Advertisement

Omicron Variant BA.2.86 Surges: WHO Flags As 'Variant of Interest'

The variant now constitutes 5 per cent to 15 per cent of all infections, particularly prevalent in the US northeast, where it ranks as the second most common variant at 13 per cent, following HV.1

According to the reports in the media, in a recent update, the Centers for Disease Control and Prevention (CDC) reports a threefold increase in cases of the Omicron BA.2.86 COVID-19 variant, widely known as Pirola, over a two-week period. The variant now constitutes 5 per cent to 15 per cent of all infections, particularly prevalent in the US northeast, where it ranks as the second most common variant at 13 per cent, following HV.1, the reports in the media added.

Reportedly, on Monday, the World Health Organization (WHO) elevated Pirola to the status of a "variant of interest," marking a significant upgrade from its previous designation as a "variant under monitoring" back in August. This categorisation places Pirola alongside four other variants, reflecting its growing impact.

Despite its rising presence, the CDC reassures the public that BA.2.86 is not currently leading to an increase in infections or hospitalisations in the United States. Both the CDC and WHO assess the public health risk associated with this variant as low when compared to other circulating variants.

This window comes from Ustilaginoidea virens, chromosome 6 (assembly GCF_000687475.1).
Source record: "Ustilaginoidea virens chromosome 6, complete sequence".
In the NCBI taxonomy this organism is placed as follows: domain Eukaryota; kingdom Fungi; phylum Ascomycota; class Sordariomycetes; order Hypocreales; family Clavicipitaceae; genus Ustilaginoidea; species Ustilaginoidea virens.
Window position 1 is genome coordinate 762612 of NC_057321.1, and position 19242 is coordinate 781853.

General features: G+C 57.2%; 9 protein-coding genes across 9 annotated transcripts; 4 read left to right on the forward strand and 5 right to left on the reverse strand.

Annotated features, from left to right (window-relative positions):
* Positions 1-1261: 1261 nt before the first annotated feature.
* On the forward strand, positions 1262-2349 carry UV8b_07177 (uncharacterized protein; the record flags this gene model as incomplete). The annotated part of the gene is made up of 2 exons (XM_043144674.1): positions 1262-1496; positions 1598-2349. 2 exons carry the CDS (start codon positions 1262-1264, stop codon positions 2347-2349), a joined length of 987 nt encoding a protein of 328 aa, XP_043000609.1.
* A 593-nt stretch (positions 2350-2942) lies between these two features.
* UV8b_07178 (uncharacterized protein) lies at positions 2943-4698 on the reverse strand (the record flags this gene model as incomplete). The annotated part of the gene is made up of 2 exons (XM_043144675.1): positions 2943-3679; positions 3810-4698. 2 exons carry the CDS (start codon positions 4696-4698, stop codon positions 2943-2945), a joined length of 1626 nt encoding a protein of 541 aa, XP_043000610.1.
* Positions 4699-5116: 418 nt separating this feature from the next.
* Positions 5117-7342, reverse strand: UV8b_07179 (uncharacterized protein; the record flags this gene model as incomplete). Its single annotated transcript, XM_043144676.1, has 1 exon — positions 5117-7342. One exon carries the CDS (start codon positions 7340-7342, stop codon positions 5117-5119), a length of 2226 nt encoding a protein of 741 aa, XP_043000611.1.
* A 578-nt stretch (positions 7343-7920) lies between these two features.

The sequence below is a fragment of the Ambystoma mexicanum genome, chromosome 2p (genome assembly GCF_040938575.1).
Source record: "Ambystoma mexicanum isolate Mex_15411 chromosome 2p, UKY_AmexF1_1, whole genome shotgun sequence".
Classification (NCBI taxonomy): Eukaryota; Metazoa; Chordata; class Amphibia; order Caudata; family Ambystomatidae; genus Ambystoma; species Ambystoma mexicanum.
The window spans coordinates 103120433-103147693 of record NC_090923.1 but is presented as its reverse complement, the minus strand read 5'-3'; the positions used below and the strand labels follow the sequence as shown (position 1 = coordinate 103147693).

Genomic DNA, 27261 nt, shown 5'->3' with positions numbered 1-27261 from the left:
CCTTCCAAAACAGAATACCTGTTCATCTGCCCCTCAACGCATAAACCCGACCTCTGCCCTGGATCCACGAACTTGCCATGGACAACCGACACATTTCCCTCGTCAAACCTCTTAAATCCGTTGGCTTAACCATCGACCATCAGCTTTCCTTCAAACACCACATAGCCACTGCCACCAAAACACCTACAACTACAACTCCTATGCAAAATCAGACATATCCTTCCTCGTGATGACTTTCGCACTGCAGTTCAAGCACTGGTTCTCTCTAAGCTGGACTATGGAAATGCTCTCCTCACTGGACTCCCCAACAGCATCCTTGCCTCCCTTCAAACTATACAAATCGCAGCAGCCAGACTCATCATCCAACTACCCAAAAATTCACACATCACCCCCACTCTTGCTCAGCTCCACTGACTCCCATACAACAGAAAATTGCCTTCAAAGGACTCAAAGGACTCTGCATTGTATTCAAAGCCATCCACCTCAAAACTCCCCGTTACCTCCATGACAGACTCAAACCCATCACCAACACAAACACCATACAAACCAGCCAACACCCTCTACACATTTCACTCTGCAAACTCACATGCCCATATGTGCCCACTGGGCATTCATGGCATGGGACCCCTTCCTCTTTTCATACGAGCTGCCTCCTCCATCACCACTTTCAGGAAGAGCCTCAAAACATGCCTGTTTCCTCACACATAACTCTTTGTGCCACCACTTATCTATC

The media reports further stated that the updated COVID-19 vaccines, FDA-approved in September, are believed to enhance protection against BA.2.86, similar to their effectiveness against other variants. Richard Reithinger, PhD, a distinguished research fellow in the Global Health Division at International Development Group in Washington, DC, highlighted the effectiveness of existing vaccines in protecting individuals, especially those who have received multiple boosts through vaccination or natural infection. These vaccines not only guard against symptomatic infection but also play a crucial role in preventing severe disease, hospitalisation, and death.

The CDC notes that it remains unclear if BA.2.86 causes different symptoms, as most variants tend to produce similar effects, the media reports said. Severity often depends more on a person's immunity than the specific variant. Furthermore, the variant is expected to be detectable by current tests and responsive to existing treatments.

While the pandemic has been officially declared over, COVID-19 continues to be a concern. Reithinger emphasised the potential of BA.2.86 to evade immune responses due to its 35 spike protein mutations. However, early clinical data does not suggest that this is currently occurring, the reports in the media added.



Advertisement

Around The World